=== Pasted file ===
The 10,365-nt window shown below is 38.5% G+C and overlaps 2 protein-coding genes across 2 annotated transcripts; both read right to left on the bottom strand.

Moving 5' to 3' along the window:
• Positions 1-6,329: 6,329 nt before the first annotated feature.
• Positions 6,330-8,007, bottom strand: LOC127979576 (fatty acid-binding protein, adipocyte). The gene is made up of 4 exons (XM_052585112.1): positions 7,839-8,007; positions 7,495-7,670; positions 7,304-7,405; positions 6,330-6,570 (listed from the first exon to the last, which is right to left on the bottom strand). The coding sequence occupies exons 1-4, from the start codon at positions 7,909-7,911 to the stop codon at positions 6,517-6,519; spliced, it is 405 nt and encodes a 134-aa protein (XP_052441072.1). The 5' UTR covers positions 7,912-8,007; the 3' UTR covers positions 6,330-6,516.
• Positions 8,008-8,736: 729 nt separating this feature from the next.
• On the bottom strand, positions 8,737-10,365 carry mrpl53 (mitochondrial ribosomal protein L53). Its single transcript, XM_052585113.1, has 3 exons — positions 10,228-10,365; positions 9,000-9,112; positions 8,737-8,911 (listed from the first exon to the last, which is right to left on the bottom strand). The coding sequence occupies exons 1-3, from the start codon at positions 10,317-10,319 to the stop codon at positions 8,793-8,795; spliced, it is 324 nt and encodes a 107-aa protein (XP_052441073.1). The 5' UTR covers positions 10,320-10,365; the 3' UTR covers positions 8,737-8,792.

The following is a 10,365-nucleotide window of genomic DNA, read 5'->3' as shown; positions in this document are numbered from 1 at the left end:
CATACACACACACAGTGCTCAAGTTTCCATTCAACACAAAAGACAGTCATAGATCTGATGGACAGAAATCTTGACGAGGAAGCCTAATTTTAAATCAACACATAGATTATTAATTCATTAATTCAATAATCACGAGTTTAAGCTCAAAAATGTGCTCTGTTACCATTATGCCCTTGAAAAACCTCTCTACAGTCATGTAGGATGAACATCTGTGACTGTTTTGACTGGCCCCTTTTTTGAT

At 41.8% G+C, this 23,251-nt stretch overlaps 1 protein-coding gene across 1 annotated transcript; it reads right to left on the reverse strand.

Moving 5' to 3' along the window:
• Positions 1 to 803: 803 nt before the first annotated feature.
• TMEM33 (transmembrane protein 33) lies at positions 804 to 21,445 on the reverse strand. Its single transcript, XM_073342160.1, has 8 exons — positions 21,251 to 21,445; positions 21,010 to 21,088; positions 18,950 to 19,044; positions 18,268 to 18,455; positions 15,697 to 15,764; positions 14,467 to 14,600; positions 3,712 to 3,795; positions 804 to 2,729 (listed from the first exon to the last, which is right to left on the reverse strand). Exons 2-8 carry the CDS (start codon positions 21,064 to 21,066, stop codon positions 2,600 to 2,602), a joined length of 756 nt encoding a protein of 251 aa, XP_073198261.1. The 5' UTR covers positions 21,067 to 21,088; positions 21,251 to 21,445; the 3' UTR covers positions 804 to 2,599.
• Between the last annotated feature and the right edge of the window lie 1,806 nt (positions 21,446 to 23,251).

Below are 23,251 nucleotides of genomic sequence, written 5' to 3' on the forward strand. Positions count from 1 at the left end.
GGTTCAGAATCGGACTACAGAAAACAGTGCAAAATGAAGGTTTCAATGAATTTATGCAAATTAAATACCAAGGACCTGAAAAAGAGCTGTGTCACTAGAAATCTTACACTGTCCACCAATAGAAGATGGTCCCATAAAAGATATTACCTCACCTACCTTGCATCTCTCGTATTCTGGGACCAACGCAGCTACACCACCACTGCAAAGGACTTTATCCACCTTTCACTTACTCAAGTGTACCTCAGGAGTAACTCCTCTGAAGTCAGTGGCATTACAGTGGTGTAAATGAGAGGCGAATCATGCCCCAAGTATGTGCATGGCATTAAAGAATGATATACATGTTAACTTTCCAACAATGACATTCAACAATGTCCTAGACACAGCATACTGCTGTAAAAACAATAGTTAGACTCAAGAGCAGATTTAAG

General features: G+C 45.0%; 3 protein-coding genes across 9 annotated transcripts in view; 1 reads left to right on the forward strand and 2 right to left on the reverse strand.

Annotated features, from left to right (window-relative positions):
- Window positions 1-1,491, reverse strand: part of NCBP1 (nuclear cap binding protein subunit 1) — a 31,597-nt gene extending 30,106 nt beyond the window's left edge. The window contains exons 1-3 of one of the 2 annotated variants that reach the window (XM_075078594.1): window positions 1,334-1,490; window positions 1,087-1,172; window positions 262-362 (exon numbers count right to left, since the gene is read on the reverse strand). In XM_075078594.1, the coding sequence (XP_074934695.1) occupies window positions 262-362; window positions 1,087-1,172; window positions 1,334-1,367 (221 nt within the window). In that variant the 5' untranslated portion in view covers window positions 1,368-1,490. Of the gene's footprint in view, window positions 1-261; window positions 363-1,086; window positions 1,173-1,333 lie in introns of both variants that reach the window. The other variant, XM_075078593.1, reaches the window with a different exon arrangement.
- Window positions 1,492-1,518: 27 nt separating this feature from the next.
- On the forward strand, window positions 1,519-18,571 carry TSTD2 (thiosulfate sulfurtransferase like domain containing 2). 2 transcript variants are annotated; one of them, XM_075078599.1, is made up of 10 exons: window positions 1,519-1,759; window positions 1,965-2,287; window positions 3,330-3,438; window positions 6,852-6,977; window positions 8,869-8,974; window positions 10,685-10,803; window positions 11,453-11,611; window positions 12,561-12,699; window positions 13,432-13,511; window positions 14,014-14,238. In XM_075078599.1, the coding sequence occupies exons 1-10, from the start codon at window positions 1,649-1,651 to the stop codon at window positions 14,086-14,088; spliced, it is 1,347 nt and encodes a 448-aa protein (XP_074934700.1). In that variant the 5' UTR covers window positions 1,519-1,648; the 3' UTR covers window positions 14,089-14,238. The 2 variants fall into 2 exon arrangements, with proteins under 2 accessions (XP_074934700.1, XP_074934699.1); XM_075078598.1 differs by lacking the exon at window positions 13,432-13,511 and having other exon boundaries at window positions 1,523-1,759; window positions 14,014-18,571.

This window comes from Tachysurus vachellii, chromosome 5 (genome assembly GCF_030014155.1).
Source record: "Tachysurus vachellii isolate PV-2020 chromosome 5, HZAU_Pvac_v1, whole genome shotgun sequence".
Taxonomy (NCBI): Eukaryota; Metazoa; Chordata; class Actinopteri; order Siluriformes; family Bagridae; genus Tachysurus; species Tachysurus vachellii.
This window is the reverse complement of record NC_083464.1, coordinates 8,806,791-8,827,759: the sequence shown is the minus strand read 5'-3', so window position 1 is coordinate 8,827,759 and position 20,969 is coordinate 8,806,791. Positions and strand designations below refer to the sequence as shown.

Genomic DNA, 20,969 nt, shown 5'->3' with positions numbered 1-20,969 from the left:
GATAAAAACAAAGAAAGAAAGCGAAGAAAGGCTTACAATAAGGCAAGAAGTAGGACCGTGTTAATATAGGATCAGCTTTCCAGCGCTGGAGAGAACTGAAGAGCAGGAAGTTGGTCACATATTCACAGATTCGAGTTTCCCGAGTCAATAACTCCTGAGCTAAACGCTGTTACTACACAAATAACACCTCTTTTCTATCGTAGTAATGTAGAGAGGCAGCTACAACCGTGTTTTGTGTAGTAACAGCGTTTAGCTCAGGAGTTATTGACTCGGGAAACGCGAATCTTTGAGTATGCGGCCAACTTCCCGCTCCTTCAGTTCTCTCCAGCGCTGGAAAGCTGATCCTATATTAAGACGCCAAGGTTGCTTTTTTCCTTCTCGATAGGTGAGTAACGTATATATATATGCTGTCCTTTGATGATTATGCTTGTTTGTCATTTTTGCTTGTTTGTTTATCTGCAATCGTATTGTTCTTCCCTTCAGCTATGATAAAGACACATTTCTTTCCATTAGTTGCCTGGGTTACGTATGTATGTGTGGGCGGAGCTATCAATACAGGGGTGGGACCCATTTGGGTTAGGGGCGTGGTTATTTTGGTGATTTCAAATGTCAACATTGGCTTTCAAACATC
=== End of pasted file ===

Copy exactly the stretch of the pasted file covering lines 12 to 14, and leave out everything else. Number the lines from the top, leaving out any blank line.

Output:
• TMEM33 (transmembrane protein 33) lies at positions 804 to 21,445 on the reverse strand. Its single transcript, XM_073342160.1, has 8 exons — positions 21,251 to 21,445; positions 21,010 to 21,088; positions 18,950 to 19,044; positions 18,268 to 18,455; positions 15,697 to 15,764; positions 14,467 to 14,600; positions 3,712 to 3,795; positions 804 to 2,729 (listed from the first exon to the last, which is right to left on the reverse strand). Exons 2-8 carry the CDS (start codon positions 21,064 to 21,066, stop codon positions 2,600 to 2,602), a joined length of 756 nt encoding a protein of 251 aa, XP_073198261.1. The 5' UTR covers positions 21,067 to 21,088; positions 21,251 to 21,445; the 3' UTR covers positions 804 to 2,599.
• Between the last annotated feature and the right edge of the window lie 1,806 nt (positions 21,446 to 23,251).

Below are 23,251 nucleotides of genomic sequence, written 5' to 3' on the forward strand. Positions count from 1 at the left end.